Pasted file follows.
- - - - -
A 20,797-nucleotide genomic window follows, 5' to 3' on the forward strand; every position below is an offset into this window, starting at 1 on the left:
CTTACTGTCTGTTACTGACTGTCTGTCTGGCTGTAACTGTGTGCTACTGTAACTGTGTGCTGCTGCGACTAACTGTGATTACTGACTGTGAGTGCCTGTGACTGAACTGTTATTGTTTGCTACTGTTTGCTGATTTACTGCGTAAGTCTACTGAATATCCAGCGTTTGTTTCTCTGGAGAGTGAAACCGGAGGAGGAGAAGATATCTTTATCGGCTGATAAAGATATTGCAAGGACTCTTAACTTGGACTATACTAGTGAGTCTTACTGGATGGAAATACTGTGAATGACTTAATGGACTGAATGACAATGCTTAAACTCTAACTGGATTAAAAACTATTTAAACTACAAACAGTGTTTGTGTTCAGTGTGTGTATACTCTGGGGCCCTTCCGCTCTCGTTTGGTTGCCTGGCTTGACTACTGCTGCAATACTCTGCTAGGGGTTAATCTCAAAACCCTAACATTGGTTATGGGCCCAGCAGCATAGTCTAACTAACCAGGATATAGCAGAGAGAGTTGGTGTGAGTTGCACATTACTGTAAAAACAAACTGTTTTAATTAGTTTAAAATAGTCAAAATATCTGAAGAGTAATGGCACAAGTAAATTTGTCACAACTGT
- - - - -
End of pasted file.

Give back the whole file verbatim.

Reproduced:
A 20,797-nucleotide genomic window follows, 5' to 3' on the forward strand; every position below is an offset into this window, starting at 1 on the left:
CTTACTGTCTGTTACTGACTGTCTGTCTGGCTGTAACTGTGTGCTACTGTAACTGTGTGCTGCTGCGACTAACTGTGATTACTGACTGTGAGTGCCTGTGACTGAACTGTTATTGTTTGCTACTGTTTGCTGATTTACTGCGTAAGTCTACTGAATATCCAGCGTTTGTTTCTCTGGAGAGTGAAACCGGAGGAGGAGAAGATATCTTTATCGGCTGATAAAGATATTGCAAGGACTCTTAACTTGGACTATACTAGTGAGTCTTACTGGATGGAAATACTGTGAATGACTTAATGGACTGAATGACAATGCTTAAACTCTAACTGGATTAAAAACTATTTAAACTACAAACAGTGTTTGTGTTCAGTGTGTGTATACTCTGGGGCCCTTCCGCTCTCGTTTGGTTGCCTGGCTTGACTACTGCTGCAATACTCTGCTAGGGGTTAATCTCAAAACCCTAACATTGGTTATGGGCCCAGCAGCATAGTCTAACTAACCAGGATATAGCAGAGAGAGTTGGTGTGAGTTGCACATTACTGTAAAAACAAACTGTTTTAATTAGTTTAAAATAGTCAAAATATCTGAAGAGTAATGGCACAAGTAAATTTGTCACAACTGT